For the week ending 10-13-17
Stocks continued their advance into record territory, as the Dow Jones and S&P 500 marked their fifth consecutive weekly gain. The week brought the first releases of major third-quarter earnings reports, with JPMorgan Chase and Citigroup heading the way on Thursday, followed by Bank of America and Wells Fargo on Friday. With the exception of Wells Fargo the banks did better than forecast on earnings and revenue but, as a group, their stock prices were little changed after the releases. In other corporate news, Wal-Mart shares surged after the retail giant announced a massive share repurchase program and predicted a strong rise in online sales. Wal-Mart is emerging as one of the few established retailers with the size and clout to take on Amazon in the e-commerce space.
Even with the onset of earnings season, the tumultuous political environment continued to play a large role in driving sentiment. Health care services stocks stumbled a bit this week as President Trump signed an executive order to develop the framework to loosen regulations to allow less comprehensive and cheaper insurance plans. The administration also plans to stop providing subsidies to insurers in the state ACA insurance exchanges.
A series of positive economic reports may have helped compensate for the disruption in Washington, allowing the broader market to rise. Initial jobless claims during the previous week fell sharply, as the impact of Hurricanes Harvey, Irma, and Maria on the labor market appeared to be dissipating. Retail sales also held steady in September, reflecting further resilience in the face of the natural disasters. In fact, consumers entered October feeling better about the economy than they had in 13 years, according to the University of Michigan’s gauge of consumer sentiment, which registered 101.1 on expectations of 95.4.
The hurricanes did have an impact on September headline inflation data as gasoline prices jumped following the shutdown of Gulf Coast refineries and food prices rose temporarily due to shipping delays. Core prices (excluding food and energy) actually moderated somewhat in September, rising just 0.1 percent. Recent weakness in monthly core inflation data has drifted further away from the Federal Reserve’s annual inflation target of two percent, but Fed Chair Janet Yellen recently stated she believes the slowdown in inflation is a transitory phenomenon and insisted that the Fed is still on its path of gradual interest rate increases, with the next rate hike likely to be in December. Some economists remain concerned that the current level of interest rates is too low and is causing an artificial rise in asset values that may leave them susceptible to a disruptive correction.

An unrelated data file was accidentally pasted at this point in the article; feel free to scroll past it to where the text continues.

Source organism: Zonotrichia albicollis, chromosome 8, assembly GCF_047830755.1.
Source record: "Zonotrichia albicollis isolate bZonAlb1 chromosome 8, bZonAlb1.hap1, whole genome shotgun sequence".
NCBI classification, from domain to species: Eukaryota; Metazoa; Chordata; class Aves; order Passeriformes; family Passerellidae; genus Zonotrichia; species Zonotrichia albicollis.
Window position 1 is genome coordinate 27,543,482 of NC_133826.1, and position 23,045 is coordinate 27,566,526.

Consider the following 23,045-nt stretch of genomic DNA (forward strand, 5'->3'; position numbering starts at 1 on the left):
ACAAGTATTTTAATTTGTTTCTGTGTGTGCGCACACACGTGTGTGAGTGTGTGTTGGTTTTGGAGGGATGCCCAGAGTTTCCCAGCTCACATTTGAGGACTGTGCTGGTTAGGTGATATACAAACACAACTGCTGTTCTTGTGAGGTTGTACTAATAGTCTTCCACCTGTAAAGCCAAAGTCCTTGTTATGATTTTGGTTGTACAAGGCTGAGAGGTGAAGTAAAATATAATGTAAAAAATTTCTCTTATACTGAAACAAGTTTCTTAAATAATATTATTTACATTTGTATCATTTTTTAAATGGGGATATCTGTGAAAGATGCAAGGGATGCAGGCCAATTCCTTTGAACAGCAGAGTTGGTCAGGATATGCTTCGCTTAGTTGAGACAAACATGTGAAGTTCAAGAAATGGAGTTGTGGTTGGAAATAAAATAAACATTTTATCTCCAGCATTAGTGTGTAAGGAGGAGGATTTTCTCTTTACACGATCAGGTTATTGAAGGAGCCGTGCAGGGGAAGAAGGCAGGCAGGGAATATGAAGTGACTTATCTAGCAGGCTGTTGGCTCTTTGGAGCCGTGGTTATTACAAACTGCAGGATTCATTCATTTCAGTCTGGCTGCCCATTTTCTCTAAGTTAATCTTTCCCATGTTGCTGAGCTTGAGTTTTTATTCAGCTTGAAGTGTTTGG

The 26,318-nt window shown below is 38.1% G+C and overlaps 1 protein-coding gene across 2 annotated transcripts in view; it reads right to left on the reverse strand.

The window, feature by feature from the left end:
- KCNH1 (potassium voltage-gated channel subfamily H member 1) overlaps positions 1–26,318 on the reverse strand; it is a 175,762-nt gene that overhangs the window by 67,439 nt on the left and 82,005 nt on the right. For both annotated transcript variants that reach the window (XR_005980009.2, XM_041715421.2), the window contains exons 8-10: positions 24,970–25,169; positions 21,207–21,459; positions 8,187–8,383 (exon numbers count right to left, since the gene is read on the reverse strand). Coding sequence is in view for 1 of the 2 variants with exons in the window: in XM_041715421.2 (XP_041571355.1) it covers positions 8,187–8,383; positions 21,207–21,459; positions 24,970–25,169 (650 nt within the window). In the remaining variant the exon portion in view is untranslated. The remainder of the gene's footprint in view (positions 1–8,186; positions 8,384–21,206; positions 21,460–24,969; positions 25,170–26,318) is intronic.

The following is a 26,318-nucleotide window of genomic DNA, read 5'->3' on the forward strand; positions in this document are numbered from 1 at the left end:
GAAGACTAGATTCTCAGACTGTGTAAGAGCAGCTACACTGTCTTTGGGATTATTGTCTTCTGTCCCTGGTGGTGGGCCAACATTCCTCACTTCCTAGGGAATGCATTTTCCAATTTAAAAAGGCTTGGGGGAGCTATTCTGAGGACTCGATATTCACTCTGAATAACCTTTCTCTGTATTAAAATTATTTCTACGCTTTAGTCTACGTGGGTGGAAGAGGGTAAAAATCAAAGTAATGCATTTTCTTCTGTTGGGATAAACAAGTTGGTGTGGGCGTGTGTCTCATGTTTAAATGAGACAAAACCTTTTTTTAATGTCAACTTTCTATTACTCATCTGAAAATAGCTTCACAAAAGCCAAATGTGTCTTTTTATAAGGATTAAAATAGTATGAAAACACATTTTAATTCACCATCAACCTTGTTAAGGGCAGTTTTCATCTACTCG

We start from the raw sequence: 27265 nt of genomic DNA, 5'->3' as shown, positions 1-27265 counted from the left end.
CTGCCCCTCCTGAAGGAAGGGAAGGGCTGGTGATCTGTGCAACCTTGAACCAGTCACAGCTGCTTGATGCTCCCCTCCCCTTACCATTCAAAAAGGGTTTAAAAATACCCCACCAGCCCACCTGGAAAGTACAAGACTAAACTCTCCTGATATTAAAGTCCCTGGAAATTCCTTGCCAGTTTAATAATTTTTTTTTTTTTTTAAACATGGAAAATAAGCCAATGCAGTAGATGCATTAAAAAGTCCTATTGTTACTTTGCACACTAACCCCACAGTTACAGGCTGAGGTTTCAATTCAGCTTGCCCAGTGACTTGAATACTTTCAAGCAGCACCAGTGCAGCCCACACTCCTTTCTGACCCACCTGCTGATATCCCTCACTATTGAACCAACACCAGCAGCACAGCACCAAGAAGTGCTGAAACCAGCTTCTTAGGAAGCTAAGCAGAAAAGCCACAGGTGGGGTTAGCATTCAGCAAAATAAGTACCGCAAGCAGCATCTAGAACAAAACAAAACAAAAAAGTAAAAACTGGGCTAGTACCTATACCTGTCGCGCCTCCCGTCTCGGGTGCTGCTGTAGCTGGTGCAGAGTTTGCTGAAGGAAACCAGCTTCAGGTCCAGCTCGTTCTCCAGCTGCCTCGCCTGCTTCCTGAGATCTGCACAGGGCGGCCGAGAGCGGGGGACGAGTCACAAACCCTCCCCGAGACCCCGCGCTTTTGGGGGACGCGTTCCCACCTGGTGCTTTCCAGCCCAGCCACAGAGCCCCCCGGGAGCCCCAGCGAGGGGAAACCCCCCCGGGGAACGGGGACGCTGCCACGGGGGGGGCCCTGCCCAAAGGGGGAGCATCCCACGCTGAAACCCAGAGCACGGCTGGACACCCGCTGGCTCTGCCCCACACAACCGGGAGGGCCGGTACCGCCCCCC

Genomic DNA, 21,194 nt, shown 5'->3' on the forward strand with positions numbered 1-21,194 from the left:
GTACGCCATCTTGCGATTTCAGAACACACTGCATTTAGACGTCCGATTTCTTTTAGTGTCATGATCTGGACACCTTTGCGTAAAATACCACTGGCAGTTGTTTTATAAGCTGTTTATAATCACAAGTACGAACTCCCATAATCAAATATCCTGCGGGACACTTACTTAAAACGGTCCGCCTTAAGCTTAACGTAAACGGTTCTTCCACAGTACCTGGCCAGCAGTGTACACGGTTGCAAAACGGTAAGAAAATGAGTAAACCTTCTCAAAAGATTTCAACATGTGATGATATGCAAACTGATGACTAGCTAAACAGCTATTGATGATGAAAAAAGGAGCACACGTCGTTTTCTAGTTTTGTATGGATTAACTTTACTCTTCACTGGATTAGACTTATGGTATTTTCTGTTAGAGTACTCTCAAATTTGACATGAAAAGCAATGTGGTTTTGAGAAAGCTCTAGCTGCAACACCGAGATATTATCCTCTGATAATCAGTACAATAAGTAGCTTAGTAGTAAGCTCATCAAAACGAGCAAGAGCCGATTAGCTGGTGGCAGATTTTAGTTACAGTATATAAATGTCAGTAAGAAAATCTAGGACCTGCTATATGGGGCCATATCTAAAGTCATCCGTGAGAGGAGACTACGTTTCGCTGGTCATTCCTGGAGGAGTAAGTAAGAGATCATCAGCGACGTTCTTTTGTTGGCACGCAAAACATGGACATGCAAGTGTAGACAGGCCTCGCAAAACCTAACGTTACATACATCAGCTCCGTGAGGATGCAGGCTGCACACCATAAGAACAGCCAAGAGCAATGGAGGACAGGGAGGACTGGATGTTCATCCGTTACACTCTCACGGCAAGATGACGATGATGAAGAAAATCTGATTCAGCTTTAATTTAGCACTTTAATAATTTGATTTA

Earnings season ramps up this week with big names like Netflix, Goldman Sachs, Johnson & Johnson, Honeywell and Schlumberger reporting earnings and revenue. Analysts are expecting earnings to grow 2.1% from this time last year and return to their double-digit growth in the next quarter and the first half of 2018.
For the week, the Dow Jones rose 98 points to 22,872 (0.4%); the NASDAQ was up 16 points to 6,606 (0.2%); and the S&P 500 added 4 points to 2,553 (0.2%)
Oil rose $2.50 to $51.50/bbl. Gold gained $28 to $1,307
The yield on the 10 yr. Treasury fell back 0.1 on weaker inflation data to 2.3%
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Disclaimer: It is worth noting that the opinions in this commentary are Christian Peterson’s and may occasionally vary somewhat from the opinions of the Winch Financial investment team as a whole. Client recognizes that any opinions or analysis described in this commentary involve the Advisor’s judgment and good faith and do not constitute investment advice. All recommendations or observations are subject to various market, currency, economic, political and business risks. Client recognizes that no party to this alert has made any guarantee, either oral or written, that Client’s investment objectives will be achieved. Advisor shall not be liable for any action performed or omitted to be performed or for any errors of judgment or mistake, except in the case of Advisor’s gross negligence, willful misconduct, or violation of applicable law. Advisor shall not be responsible for any loss incurred by reason of any act or omission of Client, custodians, broker-dealers, or any other third party. Nothing in this commentary shall constitute a waiver or limitation of any rights that Client may have under applicable state or federal law, including without limitation the state and federal securities laws.